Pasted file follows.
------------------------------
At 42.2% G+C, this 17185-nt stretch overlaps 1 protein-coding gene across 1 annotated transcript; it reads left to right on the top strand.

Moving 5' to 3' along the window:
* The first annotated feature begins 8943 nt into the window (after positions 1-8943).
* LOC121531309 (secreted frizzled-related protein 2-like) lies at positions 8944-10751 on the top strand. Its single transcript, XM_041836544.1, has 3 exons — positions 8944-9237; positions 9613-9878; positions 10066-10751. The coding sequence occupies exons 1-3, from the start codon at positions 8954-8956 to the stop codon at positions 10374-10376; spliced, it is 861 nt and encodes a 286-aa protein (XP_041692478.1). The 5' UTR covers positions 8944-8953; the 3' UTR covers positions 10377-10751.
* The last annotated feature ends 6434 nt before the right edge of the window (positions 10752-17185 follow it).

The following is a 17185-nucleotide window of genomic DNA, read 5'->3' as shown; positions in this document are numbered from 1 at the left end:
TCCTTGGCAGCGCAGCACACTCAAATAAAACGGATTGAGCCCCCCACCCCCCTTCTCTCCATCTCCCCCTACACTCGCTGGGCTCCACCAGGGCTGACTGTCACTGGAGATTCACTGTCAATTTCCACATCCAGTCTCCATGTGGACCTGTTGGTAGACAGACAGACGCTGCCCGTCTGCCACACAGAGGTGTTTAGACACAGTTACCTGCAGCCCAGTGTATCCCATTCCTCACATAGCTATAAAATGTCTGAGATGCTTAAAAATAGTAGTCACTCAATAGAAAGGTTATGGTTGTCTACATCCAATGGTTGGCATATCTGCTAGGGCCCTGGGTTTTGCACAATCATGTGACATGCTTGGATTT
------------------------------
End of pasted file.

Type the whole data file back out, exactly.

At 42.2% G+C, this 17185-nt stretch overlaps 1 protein-coding gene across 1 annotated transcript; it reads left to right on the top strand.

Moving 5' to 3' along the window:
* The first annotated feature begins 8943 nt into the window (after positions 1-8943).
* LOC121531309 (secreted frizzled-related protein 2-like) lies at positions 8944-10751 on the top strand. Its single transcript, XM_041836544.1, has 3 exons — positions 8944-9237; positions 9613-9878; positions 10066-10751. The coding sequence occupies exons 1-3, from the start codon at positions 8954-8956 to the stop codon at positions 10374-10376; spliced, it is 861 nt and encodes a 286-aa protein (XP_041692478.1). The 5' UTR covers positions 8944-8953; the 3' UTR covers positions 10377-10751.
* The last annotated feature ends 6434 nt before the right edge of the window (positions 10752-17185 follow it).

The following is a 17185-nucleotide window of genomic DNA, read 5'->3' as shown; positions in this document are numbered from 1 at the left end:
TCCTTGGCAGCGCAGCACACTCAAATAAAACGGATTGAGCCCCCCACCCCCCTTCTCTCCATCTCCCCCTACACTCGCTGGGCTCCACCAGGGCTGACTGTCACTGGAGATTCACTGTCAATTTCCACATCCAGTCTCCATGTGGACCTGTTGGTAGACAGACAGACGCTGCCCGTCTGCCACACAGAGGTGTTTAGACACAGTTACCTGCAGCCCAGTGTATCCCATTCCTCACATAGCTATAAAATGTCTGAGATGCTTAAAAATAGTAGTCACTCAATAGAAAGGTTATGGTTGTCTACATCCAATGGTTGGCATATCTGCTAGGGCCCTGGGTTTTGCACAATCATGTGACATGCTTGGATTT